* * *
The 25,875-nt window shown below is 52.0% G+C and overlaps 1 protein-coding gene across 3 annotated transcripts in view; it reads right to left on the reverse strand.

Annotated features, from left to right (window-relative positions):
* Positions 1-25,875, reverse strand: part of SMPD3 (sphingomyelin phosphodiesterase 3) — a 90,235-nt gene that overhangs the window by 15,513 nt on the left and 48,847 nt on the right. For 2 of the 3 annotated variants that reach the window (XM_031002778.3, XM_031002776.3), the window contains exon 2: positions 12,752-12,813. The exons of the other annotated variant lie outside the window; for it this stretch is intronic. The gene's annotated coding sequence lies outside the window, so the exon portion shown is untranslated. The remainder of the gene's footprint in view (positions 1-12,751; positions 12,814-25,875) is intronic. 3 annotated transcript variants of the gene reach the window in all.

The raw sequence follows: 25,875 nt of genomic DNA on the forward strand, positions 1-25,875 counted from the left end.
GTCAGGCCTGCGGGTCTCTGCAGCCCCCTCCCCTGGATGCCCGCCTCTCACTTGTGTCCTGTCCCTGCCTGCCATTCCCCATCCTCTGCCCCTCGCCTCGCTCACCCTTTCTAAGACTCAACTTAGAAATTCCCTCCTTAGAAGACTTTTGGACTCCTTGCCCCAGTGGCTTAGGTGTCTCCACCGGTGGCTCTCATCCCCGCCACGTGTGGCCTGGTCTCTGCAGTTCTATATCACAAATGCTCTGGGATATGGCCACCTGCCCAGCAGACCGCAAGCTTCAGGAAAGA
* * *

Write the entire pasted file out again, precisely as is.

The 25,875-nt window shown below is 52.0% G+C and overlaps 1 protein-coding gene across 3 annotated transcripts in view; it reads right to left on the reverse strand.

Annotated features, from left to right (window-relative positions):
* Positions 1-25,875, reverse strand: part of SMPD3 (sphingomyelin phosphodiesterase 3) — a 90,235-nt gene that overhangs the window by 15,513 nt on the left and 48,847 nt on the right. For 2 of the 3 annotated variants that reach the window (XM_031002778.3, XM_031002776.3), the window contains exon 2: positions 12,752-12,813. The exons of the other annotated variant lie outside the window; for it this stretch is intronic. The gene's annotated coding sequence lies outside the window, so the exon portion shown is untranslated. The remainder of the gene's footprint in view (positions 1-12,751; positions 12,814-25,875) is intronic. 3 annotated transcript variants of the gene reach the window in all.

The raw sequence follows: 25,875 nt of genomic DNA on the forward strand, positions 1-25,875 counted from the left end.
GTCAGGCCTGCGGGTCTCTGCAGCCCCCTCCCCTGGATGCCCGCCTCTCACTTGTGTCCTGTCCCTGCCTGCCATTCCCCATCCTCTGCCCCTCGCCTCGCTCACCCTTTCTAAGACTCAACTTAGAAATTCCCTCCTTAGAAGACTTTTGGACTCCTTGCCCCAGTGGCTTAGGTGTCTCCACCGGTGGCTCTCATCCCCGCCACGTGTGGCCTGGTCTCTGCAGTTCTATATCACAAATGCTCTGGGATATGGCCACCTGCCCAGCAGACCGCAAGCTTCAGGAAAGA